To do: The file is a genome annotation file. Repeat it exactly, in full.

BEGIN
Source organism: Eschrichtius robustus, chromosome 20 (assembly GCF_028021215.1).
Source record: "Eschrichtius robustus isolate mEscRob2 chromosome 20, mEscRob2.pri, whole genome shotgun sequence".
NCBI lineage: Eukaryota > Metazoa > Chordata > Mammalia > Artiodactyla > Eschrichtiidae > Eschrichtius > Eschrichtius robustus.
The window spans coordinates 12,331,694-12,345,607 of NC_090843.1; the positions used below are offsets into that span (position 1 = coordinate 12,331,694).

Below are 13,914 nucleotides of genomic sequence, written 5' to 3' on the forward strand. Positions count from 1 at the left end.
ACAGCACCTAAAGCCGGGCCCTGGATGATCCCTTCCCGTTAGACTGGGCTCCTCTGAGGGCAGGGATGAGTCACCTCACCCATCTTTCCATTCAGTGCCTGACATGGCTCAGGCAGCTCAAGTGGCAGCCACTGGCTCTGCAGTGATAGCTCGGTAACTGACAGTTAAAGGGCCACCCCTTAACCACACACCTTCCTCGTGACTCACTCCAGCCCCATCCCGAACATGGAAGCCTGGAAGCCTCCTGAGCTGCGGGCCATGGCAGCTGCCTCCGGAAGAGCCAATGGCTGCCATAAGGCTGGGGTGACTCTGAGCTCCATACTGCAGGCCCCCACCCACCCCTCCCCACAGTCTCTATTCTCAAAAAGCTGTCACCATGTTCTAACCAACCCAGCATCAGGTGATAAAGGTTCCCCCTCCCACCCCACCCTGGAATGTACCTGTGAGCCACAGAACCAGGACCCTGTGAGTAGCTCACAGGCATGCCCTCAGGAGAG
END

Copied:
Source organism: Eschrichtius robustus, chromosome 20 (assembly GCF_028021215.1).
Source record: "Eschrichtius robustus isolate mEscRob2 chromosome 20, mEscRob2.pri, whole genome shotgun sequence".
NCBI lineage: Eukaryota > Metazoa > Chordata > Mammalia > Artiodactyla > Eschrichtiidae > Eschrichtius > Eschrichtius robustus.
The window spans coordinates 12,331,694-12,345,607 of NC_090843.1; the positions used below are offsets into that span (position 1 = coordinate 12,331,694).

Below are 13,914 nucleotides of genomic sequence, written 5' to 3' on the forward strand. Positions count from 1 at the left end.
ACAGCACCTAAAGCCGGGCCCTGGATGATCCCTTCCCGTTAGACTGGGCTCCTCTGAGGGCAGGGATGAGTCACCTCACCCATCTTTCCATTCAGTGCCTGACATGGCTCAGGCAGCTCAAGTGGCAGCCACTGGCTCTGCAGTGATAGCTCGGTAACTGACAGTTAAAGGGCCACCCCTTAACCACACACCTTCCTCGTGACTCACTCCAGCCCCATCCCGAACATGGAAGCCTGGAAGCCTCCTGAGCTGCGGGCCATGGCAGCTGCCTCCGGAAGAGCCAATGGCTGCCATAAGGCTGGGGTGACTCTGAGCTCCATACTGCAGGCCCCCACCCACCCCTCCCCACAGTCTCTATTCTCAAAAAGCTGTCACCATGTTCTAACCAACCCAGCATCAGGTGATAAAGGTTCCCCCTCCCACCCCACCCTGGAATGTACCTGTGAGCCACAGAACCAGGACCCTGTGAGTAGCTCACAGGCATGCCCTCAGGAGAG